The Boni National Reserve is a Kenyan national park dedicated to conservation located in the county of Garissa. This protected area, which covers an area of 1,339 km2 (517 sq mi), is administered by the Kenya Wildlife Service. It was established in 1976 as a dry season sanctuary for elephants in the former Kenyan districts of Ijara and Lamu and Somalia to protect them from poaching. Unfortunately, poaching has resulted in a significant reduction in the elephant population.
Located in the northern Zanzibar-Inhambane coastal forest mosaic, the Boni forest, after which the reserve is called, is an indigenous open canopy forest with a wide range of plant species. The forest has been designated a biodiversity hotspot due to the large concentrations of plant species found there, which are among the highest in the world.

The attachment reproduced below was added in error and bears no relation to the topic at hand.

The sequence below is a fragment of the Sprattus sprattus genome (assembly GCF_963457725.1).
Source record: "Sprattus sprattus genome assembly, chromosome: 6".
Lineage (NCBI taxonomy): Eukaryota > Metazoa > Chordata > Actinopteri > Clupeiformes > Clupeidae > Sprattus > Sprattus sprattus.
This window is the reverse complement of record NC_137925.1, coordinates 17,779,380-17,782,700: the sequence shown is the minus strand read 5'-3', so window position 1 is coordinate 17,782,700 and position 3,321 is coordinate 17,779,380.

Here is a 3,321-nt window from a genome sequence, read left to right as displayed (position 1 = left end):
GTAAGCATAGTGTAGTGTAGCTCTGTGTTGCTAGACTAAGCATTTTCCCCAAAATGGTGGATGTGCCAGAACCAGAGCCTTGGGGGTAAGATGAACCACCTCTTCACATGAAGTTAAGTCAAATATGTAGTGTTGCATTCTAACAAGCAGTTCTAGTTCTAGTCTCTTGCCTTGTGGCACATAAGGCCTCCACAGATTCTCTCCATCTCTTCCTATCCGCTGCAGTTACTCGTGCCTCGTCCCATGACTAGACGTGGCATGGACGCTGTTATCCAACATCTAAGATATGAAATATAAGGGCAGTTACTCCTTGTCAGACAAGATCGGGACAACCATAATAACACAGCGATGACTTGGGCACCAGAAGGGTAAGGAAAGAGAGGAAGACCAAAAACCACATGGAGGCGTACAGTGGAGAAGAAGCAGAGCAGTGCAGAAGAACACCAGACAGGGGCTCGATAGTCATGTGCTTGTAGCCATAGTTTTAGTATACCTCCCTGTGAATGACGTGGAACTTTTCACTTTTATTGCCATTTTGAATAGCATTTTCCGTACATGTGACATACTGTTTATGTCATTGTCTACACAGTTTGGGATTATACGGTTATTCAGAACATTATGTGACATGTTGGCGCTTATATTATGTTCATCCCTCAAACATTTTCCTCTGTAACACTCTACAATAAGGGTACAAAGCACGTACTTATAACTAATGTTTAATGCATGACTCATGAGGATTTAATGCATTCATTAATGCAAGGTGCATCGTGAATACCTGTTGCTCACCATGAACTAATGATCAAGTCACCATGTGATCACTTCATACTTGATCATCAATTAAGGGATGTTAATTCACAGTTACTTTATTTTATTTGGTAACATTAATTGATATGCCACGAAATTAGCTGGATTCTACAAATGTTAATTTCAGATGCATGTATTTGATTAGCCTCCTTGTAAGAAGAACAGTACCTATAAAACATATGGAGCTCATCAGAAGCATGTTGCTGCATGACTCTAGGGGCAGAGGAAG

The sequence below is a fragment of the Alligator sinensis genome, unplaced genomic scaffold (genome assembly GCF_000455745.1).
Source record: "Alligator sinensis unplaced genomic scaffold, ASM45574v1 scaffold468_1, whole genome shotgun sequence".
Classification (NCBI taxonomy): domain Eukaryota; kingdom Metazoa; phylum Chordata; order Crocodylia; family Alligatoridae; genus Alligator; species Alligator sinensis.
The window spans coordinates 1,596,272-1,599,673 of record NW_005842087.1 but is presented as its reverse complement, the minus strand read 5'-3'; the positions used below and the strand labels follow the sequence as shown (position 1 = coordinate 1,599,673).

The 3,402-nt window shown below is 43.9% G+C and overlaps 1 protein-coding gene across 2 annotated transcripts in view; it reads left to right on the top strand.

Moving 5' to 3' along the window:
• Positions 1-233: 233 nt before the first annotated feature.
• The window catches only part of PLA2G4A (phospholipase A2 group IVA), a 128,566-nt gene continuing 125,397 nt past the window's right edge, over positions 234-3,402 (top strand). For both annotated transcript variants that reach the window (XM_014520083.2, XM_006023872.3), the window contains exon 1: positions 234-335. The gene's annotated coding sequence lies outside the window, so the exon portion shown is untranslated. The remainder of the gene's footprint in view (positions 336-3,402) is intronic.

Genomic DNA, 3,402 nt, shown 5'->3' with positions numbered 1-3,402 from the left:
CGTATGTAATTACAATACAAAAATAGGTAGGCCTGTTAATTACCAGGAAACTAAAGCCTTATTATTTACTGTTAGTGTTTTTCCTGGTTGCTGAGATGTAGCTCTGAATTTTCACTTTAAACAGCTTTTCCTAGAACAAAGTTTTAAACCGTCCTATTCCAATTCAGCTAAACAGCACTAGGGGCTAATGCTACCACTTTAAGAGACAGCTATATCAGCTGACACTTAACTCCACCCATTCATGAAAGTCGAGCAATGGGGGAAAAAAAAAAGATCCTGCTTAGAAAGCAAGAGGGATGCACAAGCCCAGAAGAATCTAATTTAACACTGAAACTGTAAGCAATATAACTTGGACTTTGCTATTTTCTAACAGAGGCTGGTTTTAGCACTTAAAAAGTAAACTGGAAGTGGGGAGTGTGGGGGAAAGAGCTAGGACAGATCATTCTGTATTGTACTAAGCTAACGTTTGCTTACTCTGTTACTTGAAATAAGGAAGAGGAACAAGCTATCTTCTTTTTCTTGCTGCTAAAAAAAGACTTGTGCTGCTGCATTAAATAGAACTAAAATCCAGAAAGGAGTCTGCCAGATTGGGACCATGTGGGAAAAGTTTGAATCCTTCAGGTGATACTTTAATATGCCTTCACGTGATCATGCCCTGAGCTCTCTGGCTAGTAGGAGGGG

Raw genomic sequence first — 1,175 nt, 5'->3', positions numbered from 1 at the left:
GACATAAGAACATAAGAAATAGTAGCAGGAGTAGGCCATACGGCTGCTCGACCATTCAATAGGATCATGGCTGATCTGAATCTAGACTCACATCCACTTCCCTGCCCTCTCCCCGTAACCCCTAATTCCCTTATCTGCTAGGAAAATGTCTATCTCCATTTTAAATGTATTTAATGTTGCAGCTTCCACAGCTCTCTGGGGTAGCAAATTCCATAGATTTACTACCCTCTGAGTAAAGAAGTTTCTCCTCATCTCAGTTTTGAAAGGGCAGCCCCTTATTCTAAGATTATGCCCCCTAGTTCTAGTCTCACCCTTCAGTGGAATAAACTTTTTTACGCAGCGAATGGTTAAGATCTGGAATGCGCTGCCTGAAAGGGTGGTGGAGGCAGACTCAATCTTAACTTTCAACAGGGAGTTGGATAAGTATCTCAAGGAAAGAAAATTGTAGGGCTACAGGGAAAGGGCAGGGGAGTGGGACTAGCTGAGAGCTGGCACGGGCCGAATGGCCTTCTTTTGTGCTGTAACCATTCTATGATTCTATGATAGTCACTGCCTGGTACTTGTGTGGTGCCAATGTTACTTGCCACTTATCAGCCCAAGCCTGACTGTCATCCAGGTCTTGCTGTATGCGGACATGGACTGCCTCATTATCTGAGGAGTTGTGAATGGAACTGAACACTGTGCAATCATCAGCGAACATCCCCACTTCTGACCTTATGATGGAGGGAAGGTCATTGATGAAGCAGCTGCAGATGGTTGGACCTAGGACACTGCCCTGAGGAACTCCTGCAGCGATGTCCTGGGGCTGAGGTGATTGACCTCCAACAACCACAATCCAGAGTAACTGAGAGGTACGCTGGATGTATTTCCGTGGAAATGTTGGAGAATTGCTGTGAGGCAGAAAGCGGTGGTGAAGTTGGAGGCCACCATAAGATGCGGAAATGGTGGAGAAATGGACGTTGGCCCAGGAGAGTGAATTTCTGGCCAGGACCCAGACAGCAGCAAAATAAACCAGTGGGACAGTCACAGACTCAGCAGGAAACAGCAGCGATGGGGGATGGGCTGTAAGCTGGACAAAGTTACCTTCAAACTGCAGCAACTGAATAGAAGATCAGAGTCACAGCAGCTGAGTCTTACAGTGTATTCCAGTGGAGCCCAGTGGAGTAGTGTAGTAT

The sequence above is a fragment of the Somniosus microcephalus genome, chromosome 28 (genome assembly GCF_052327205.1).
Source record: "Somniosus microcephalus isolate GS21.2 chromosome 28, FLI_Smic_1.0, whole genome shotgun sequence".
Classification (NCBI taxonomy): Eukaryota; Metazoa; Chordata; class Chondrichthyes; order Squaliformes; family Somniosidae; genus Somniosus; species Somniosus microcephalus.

Hippopotamus, bushpig, warthog, buffalo, common duiker, topi, and waterbuck are some of the herbivores found in the area. The endangered African wild dog and the aardwolf are two of the most common carnivores found in the reserve. African elephants can be found in the reserve, even though they are scarce.
Birds Because it is a component of the East African coastal forest, it is expected to have bird species distinctive from the coastal forests of eastern Africa, including potentially endangered species such as the Sokoke pipit, which is a globally threatened species.